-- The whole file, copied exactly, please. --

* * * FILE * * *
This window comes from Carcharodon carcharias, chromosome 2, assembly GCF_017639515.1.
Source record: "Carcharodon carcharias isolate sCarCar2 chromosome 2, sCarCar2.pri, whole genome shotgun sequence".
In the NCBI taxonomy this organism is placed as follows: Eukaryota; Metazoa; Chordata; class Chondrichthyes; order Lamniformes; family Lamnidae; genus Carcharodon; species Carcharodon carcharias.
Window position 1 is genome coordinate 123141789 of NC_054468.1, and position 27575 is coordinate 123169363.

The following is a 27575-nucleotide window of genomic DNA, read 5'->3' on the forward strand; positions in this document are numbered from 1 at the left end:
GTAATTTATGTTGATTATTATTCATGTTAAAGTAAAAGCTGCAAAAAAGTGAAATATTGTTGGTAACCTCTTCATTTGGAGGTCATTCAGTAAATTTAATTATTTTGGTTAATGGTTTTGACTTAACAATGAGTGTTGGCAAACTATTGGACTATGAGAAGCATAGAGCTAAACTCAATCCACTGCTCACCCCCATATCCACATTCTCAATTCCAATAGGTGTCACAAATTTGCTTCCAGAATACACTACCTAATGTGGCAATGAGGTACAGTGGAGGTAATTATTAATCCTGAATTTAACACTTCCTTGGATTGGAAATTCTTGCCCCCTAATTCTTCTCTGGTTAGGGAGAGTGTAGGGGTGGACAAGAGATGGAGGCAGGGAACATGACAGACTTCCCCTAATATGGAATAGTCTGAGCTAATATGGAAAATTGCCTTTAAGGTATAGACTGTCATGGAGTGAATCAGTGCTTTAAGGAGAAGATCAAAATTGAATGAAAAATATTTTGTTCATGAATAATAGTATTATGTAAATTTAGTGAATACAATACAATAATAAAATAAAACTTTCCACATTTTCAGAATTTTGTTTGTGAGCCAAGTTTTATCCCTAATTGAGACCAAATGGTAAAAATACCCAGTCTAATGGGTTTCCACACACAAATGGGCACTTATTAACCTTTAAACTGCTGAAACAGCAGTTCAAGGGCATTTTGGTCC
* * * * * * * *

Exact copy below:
This window comes from Carcharodon carcharias, chromosome 2, assembly GCF_017639515.1.
Source record: "Carcharodon carcharias isolate sCarCar2 chromosome 2, sCarCar2.pri, whole genome shotgun sequence".
In the NCBI taxonomy this organism is placed as follows: Eukaryota; Metazoa; Chordata; class Chondrichthyes; order Lamniformes; family Lamnidae; genus Carcharodon; species Carcharodon carcharias.
Window position 1 is genome coordinate 123141789 of NC_054468.1, and position 27575 is coordinate 123169363.

The following is a 27575-nucleotide window of genomic DNA, read 5'->3' on the forward strand; positions in this document are numbered from 1 at the left end:
GTAATTTATGTTGATTATTATTCATGTTAAAGTAAAAGCTGCAAAAAAGTGAAATATTGTTGGTAACCTCTTCATTTGGAGGTCATTCAGTAAATTTAATTATTTTGGTTAATGGTTTTGACTTAACAATGAGTGTTGGCAAACTATTGGACTATGAGAAGCATAGAGCTAAACTCAATCCACTGCTCACCCCCATATCCACATTCTCAATTCCAATAGGTGTCACAAATTTGCTTCCAGAATACACTACCTAATGTGGCAATGAGGTACAGTGGAGGTAATTATTAATCCTGAATTTAACACTTCCTTGGATTGGAAATTCTTGCCCCCTAATTCTTCTCTGGTTAGGGAGAGTGTAGGGGTGGACAAGAGATGGAGGCAGGGAACATGACAGACTTCCCCTAATATGGAATAGTCTGAGCTAATATGGAAAATTGCCTTTAAGGTATAGACTGTCATGGAGTGAATCAGTGCTTTAAGGAGAAGATCAAAATTGAATGAAAAATATTTTGTTCATGAATAATAGTATTATGTAAATTTAGTGAATACAATACAATAATAAAATAAAACTTTCCACATTTTCAGAATTTTGTTTGTGAGCCAAGTTTTATCCCTAATTGAGACCAAATGGTAAAAATACCCAGTCTAATGGGTTTCCACACACAAATGGGCACTTATTAACCTTTAAACTGCTGAAACAGCAGTTCAAGGGCATTTTGGTCC